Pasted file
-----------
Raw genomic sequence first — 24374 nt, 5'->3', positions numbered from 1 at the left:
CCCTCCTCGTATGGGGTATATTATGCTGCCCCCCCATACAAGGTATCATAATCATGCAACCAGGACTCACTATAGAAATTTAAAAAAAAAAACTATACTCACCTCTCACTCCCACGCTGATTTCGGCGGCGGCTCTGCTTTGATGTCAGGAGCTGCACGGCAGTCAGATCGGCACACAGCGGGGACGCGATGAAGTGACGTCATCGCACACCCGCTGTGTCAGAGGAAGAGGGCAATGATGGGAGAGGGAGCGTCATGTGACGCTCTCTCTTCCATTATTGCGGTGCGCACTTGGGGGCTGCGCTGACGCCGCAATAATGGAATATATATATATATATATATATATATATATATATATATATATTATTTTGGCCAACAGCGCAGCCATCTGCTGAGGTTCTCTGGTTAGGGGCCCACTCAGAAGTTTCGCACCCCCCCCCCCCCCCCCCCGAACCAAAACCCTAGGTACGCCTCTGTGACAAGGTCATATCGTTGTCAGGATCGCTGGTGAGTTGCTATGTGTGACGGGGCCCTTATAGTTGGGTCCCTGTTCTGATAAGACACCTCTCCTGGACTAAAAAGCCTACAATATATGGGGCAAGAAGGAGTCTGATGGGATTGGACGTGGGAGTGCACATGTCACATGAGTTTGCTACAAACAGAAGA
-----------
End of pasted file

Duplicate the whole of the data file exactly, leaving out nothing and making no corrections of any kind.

Raw genomic sequence first — 24374 nt, 5'->3', positions numbered from 1 at the left:
CCCTCCTCGTATGGGGTATATTATGCTGCCCCCCCATACAAGGTATCATAATCATGCAACCAGGACTCACTATAGAAATTTAAAAAAAAAAACTATACTCACCTCTCACTCCCACGCTGATTTCGGCGGCGGCTCTGCTTTGATGTCAGGAGCTGCACGGCAGTCAGATCGGCACACAGCGGGGACGCGATGAAGTGACGTCATCGCACACCCGCTGTGTCAGAGGAAGAGGGCAATGATGGGAGAGGGAGCGTCATGTGACGCTCTCTCTTCCATTATTGCGGTGCGCACTTGGGGGCTGCGCTGACGCCGCAATAATGGAATATATATATATATATATATATATATATATATATATATATATTATTTTGGCCAACAGCGCAGCCATCTGCTGAGGTTCTCTGGTTAGGGGCCCACTCAGAAGTTTCGCACCCCCCCCCCCCCCCCCCCGAACCAAAACCCTAGGTACGCCTCTGTGACAAGGTCATATCGTTGTCAGGATCGCTGGTGAGTTGCTATGTGTGACGGGGCCCTTATAGTTGGGTCCCTGTTCTGATAAGACACCTCTCCTGGACTAAAAAGCCTACAATATATGGGGCAAGAAGGAGTCTGATGGGATTGGACGTGGGAGTGCACATGTCACATGAGTTTGCTACAAACAGAAGA